She is a trailblazer. She is a household name in television news. She’s received numerous accolades, including three Emmy Awards and is the recipient of a George Foster Peabody Award.
Now Connie Chung is an inductee into The Asian Hall of Fame. “I can’t tell you how honored I am. It really means even more to be honored by your own people because we all know and understand each other,” Chung said.
The 69-year-old veteran newswoman almost didn’t go into journalism. Like with many college students, Chung couldn’t settle on a major. A summer internship between her junior and senior year changed her future. Chung interned with a congressman at Capitol Hill who was a former newspaper reporter. He introduced Chung to writing. “My writing I thought was okay,” Chung said. “In print journalism that’s all you have and I had an eye for the visual.”
This was in the late ’60s where television news was still in its infancy stage. According to Chung, she “thought about trying television because it had only growth in its future.”
Before graduating from the University of Maryland, Chung went to the local TV stations in her hometown of Washington D.C., looking for a position in the newsroom. She landed one at WTTG-TV Metromedia (now FOX) in 1969 where she worked as a copy person, then as a news writer, and later as a news reporter.
Toward the early ’70s, Chung recalls the women and Asian movement to be strong. She happened to be at the right place, at the right time. Chung said: “I think there was a pressure on all the networks to hire women and a pressure to hire minorities. I happen to be a double minority, a woman and Chinese.”
Chung joined CBS news in 1971 as a national correspondent for the CBS Evening News with Walter Cronkite, the same show where Chung and her family found themselves around the television set to watch Cronkite deliver the news. Now, Chung would be working for her idol. “I wanted to be Walter Cronkite. He was my hero. He was my mentor,” she said.
Chung’s ultimate dream job was to sit behind the same desk where Cronkite gave the top national stories. It would be 24 years after her first big break in television news before Chung earned that opportunity. Chung would experience unchartered territory as a woman and minority in a field dominated by men. “I think all the women … all of us felt as if we went through a much more difficult hazing period than the men did when we had new male reporters as opposed to female reporters. The Chinese part as I said became [a] detriment,” she said.
Chung worked alongside another female reporter, Lesley Stahl, who became one of her best friends.
Based in Washington D.C., Chung covered politics and world news, including the 1972 Democratic National Convention, the vice presidency of Nelson Rockefeller, and Watergate, which Chung said is the best investigative story she covered. “We were simply trying to find the truth and it was a critical mission because the presidency was at stake. The stakes were high, the necessity for accuracy was paramount.”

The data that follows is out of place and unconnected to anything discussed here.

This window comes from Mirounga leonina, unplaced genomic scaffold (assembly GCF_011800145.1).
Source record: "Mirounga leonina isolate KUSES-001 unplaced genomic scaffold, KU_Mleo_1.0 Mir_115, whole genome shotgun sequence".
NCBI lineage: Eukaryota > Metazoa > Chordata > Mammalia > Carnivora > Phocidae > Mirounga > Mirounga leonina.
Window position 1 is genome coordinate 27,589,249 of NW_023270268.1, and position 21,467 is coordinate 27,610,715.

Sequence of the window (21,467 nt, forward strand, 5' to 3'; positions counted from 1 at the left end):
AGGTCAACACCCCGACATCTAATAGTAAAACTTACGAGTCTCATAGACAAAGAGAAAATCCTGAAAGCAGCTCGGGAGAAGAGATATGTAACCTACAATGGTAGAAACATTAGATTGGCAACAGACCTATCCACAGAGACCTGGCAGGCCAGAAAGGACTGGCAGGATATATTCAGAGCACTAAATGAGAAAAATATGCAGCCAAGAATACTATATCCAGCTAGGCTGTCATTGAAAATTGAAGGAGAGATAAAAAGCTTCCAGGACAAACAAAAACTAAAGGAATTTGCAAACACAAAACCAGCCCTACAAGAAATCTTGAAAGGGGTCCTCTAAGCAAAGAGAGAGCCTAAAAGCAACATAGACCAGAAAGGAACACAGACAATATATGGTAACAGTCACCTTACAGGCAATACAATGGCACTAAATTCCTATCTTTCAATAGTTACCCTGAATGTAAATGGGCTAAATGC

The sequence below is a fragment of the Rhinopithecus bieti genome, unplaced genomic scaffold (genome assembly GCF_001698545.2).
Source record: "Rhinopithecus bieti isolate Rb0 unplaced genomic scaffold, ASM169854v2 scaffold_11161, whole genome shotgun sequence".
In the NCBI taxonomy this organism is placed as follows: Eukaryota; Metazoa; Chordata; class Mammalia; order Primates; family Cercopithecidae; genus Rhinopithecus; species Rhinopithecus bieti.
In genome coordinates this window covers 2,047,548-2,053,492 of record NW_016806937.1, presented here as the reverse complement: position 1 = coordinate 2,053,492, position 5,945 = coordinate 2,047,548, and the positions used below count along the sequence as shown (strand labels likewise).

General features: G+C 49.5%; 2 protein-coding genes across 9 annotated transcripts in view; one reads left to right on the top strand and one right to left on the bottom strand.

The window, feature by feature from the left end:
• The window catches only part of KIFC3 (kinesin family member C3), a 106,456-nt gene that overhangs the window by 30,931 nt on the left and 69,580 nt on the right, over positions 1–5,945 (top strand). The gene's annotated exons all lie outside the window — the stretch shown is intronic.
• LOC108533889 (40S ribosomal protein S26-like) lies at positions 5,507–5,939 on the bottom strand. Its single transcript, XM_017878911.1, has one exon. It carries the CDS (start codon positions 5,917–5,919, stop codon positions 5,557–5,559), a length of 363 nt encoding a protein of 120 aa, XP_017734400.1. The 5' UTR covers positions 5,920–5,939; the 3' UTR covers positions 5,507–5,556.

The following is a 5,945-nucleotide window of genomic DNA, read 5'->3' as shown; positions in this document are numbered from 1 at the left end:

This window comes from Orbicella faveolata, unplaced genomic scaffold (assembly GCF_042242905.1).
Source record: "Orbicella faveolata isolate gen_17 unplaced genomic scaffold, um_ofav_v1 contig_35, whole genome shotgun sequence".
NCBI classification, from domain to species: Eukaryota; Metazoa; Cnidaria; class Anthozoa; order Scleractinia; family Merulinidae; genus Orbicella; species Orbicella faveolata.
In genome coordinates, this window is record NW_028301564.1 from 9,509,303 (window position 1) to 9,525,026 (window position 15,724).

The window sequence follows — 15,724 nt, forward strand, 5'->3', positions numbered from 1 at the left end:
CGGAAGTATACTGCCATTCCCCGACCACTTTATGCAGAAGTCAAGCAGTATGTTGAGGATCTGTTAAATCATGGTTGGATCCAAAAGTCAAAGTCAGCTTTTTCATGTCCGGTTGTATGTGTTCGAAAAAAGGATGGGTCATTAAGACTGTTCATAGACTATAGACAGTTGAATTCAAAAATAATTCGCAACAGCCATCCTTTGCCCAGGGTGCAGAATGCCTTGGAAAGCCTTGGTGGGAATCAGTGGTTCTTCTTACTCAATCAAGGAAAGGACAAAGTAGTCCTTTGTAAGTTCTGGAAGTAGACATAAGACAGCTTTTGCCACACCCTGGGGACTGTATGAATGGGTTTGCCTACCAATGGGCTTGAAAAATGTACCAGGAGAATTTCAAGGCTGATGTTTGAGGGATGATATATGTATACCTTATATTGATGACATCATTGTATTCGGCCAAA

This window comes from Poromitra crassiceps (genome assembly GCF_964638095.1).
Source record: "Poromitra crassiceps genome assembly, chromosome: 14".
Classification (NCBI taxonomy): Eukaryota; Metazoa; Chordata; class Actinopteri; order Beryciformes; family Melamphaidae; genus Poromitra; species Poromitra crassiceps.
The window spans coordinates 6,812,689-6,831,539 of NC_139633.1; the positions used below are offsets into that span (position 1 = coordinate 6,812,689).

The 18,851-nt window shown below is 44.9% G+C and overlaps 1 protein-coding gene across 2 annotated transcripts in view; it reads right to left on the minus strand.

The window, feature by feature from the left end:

In 1976, Chung moved to Los Angeles where she spent seven years as an anchor at KNXT-TV (now KCBS), which is a CBS-owned station.
Then in 1983, she joined NBC news with duties as a correspondent and anchor.
In 1989, she rejoined the CBS news team as anchor and correspondent for various shows.
Finally in 1993, Chung’s dream came true when she co-anchored CBS Evening News with Dan Rather and Connie Chung, making her the first woman to co-anchor the CBS News. “It was thrilling,” Chung said. “I felt mighty wonderful sitting there doing the news every night and being able to go out on various important stories.”
Two years later, CBS fired Chung from that coveted position. Chung remembers Stahl being there for her. “Leslie gave me the most incredible lunch consisting of mostly women saying, ‘We’re with you. We’re behind you. Don’t consider this something to take personally.’ She was just amazing. She has always been an amazing friend.”
It was a Friday when Chung learned she would no longer be sharing the anchor desk with Dan Rather. Even though CBS offered Chung another position within the network, an unexpected phone call changed her life forever, along with her husband and talk show host, Maury Povich. “Remarkably the next morning we got a call that our son was going to be born in a couple of weeks and it was unbelievably serendipitous. It was as if the sky opened up and the heavens blessed us all of a sudden, in a dark moment.”
For the next couple of years, Chung stayed home to take care of her adopted son, Matthew.
Then in 1997, Chung jumped back into television where she joined ABC News as co-anchor and correspondent for the primetime newsmagazine show “20/20.”
In 2002, Chung joined CNN to anchor Connie Chung Tonight.
In 2006, Chung and her husband co-anchored a once-a-week, political program on MSNBC, Weekend with Maury and Connie.
As of now, Chung is on an extended hiatus. As she reflects back on her career, Chung wants to be remembered for being “an accurate, trustworthy, dependable reporter … whose intentions were always sincere.”
The Asian Hall of Fame happens on May 14 at the Fairmont Olympic Hotel in Seattle. Other honorees include: Olympic Gold Champion Kristi Yamaguchi, Retired Major General in the U.S. Army Antonio Taguba, and martial artist and film actor Bruce Lee (to be represented by the Bruce Lee Foundation). For more information about the Asian Hall of Fame, go to http://www.asianhalloffame.org/. Tickets can be purchased at http://asianhalloffame2016.shindigg.com.